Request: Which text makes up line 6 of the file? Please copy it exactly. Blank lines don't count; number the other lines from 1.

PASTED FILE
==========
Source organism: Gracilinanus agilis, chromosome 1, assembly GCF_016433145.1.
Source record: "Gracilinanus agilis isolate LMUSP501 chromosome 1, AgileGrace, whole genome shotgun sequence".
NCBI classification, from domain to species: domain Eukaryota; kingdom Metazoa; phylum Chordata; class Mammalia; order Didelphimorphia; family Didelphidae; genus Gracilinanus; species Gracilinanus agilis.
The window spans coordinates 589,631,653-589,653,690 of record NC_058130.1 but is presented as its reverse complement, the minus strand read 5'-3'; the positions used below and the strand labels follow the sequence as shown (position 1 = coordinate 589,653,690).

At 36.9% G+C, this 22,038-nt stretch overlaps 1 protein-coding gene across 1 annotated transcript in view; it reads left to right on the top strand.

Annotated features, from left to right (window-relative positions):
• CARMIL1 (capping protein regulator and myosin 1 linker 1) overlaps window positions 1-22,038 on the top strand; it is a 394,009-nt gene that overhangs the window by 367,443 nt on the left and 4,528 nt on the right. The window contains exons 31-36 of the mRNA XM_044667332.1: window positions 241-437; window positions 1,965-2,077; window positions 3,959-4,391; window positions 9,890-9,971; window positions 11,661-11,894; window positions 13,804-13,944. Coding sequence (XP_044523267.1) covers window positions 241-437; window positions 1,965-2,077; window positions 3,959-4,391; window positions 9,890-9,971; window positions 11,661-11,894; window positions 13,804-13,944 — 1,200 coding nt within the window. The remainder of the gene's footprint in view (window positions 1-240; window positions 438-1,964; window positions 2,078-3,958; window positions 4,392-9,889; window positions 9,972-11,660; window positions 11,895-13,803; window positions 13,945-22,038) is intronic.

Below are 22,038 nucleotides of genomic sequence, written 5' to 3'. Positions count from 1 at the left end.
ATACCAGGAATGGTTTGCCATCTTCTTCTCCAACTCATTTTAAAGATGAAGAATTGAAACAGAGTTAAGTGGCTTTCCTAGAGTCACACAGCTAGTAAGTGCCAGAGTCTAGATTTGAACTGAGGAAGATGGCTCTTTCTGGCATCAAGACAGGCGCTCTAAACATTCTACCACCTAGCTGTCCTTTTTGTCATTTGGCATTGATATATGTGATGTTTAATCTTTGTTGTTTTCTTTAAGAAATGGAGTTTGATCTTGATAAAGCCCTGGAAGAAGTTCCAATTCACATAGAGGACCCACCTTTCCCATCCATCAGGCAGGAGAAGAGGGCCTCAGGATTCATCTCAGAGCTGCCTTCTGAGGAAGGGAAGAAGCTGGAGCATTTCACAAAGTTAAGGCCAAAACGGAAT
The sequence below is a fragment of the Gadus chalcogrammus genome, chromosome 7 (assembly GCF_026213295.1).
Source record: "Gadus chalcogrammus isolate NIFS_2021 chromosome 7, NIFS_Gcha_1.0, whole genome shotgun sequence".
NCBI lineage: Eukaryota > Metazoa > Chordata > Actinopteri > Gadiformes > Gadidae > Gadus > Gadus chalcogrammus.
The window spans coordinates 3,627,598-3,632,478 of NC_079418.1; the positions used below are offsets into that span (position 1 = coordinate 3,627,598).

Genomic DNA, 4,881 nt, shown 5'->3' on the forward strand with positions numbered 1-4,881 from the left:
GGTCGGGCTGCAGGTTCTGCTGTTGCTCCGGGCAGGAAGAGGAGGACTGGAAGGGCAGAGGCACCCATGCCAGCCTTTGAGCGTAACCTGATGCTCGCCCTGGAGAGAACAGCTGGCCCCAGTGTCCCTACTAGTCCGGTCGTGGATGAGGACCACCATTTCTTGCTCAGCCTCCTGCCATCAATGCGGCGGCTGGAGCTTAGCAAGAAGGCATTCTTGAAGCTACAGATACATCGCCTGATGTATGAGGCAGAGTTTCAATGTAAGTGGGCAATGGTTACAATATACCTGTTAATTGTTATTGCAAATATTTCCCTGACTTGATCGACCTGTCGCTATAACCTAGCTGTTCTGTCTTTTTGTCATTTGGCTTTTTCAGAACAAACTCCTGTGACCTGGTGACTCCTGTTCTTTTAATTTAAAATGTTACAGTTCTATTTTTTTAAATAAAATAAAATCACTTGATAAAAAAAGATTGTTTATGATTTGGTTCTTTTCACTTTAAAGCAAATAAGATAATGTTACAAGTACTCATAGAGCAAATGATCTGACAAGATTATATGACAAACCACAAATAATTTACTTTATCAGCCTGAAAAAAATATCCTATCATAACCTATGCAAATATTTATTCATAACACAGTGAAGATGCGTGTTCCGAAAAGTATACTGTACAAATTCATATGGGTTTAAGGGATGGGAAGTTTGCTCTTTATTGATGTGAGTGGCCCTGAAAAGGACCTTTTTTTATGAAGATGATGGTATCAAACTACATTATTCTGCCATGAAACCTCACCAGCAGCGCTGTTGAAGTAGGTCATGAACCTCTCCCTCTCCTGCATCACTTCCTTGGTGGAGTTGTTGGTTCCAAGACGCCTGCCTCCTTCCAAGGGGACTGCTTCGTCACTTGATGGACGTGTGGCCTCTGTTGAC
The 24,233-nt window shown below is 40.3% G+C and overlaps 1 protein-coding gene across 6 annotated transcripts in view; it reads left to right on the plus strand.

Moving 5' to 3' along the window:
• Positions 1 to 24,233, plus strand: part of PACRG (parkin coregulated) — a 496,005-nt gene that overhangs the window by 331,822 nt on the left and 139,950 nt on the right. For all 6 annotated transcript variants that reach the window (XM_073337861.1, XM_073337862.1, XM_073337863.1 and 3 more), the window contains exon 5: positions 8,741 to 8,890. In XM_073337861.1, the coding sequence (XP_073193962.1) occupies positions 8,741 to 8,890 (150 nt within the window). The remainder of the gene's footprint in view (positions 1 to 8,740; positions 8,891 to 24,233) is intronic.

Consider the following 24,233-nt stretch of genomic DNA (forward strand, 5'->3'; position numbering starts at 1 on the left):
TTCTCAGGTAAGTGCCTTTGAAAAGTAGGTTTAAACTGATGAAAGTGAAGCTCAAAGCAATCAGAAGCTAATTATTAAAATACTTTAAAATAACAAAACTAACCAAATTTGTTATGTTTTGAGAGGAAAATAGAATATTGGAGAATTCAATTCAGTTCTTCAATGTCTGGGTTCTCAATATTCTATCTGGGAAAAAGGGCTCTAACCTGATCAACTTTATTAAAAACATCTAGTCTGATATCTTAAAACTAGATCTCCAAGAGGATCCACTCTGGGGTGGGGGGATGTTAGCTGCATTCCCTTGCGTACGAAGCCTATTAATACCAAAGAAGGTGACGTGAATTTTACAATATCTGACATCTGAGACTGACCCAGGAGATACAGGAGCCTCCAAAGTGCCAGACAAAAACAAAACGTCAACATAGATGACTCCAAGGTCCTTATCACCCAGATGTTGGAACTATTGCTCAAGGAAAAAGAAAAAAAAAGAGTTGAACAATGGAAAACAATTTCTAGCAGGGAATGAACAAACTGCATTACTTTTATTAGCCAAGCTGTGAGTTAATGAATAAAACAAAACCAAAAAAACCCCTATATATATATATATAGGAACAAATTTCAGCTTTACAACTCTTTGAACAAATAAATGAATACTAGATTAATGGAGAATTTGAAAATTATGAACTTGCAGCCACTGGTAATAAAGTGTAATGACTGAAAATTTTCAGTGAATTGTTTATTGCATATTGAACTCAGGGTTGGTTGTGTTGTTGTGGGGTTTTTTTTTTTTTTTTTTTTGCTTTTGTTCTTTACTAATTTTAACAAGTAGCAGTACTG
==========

Annotated features, from left to right (window-relative positions):